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Memorial University students with a background in geographic information systems (GIS) are employable even before they hit the streets.
In the strictest sense, GIS describes any information system that stores, edits and analyzes geographic information. Such systems can be used for scientific investigations, resource and asset management, archaeology, environmental impact assessments, urban planning, cartography, criminology, geographic history, weather analysis, marketing, logistics and a number of other purposes.
Courses in GIS are growing in popularity at Memorial University and Dan Duda, map librarian at Memorial University’s Queen Elizabeth II Library, agrees employers are jumping at the opportunity to snap up the students that become well-versed in this invaluable communications tool.
As a way of connecting students with potential employers, Memorial University has organized an annual GIS Day to showcase some of the businesses and organizations that use GIS. This year the event will take place March 4 from 11 a.m. to 5 p.m. in the foyer of the Inco Innovation Centre.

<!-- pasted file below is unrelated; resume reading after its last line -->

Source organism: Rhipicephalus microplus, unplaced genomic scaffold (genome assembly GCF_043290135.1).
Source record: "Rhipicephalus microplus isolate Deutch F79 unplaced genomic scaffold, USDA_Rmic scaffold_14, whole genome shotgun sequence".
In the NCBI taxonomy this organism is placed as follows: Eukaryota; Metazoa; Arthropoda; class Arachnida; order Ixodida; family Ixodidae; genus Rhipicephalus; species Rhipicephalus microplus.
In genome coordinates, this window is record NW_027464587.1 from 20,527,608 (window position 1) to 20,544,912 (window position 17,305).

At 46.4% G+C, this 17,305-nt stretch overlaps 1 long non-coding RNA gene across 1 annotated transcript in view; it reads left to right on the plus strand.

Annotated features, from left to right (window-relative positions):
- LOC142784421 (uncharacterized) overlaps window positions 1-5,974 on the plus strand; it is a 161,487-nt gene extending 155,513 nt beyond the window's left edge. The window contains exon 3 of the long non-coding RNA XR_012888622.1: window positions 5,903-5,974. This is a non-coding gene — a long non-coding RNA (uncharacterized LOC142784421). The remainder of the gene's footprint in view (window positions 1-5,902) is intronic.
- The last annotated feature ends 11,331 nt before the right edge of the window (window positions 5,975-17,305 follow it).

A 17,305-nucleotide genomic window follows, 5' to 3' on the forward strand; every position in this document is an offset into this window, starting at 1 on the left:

Participants in the event include Mount Pearl based Compusult, a world leader in GIS; ESRI Canada, a subsidiary of the world’s leading GIS developer; AMEC, an engineering consultant company working in the energy sector; local businesses M.F. Kelly and Wade Company, suppliers of GIS related products; government agencies such as the City of St. John’s, the Department of Environment and Conservation and the Newfoundland and Labrador Statistics Agency as well as student research and projects from Memorial University and the College of the North Atlantic.
In addition, Shane Mahoney, an environmentalist with the Government of Newfoundland and Labrador, will conclude the day with a discussion at 7 p.m. in the Inco Lecture Theatre. His lecture, Where Have all the Caribou Gone? will share his experience with GIS and how he uses it in his career.
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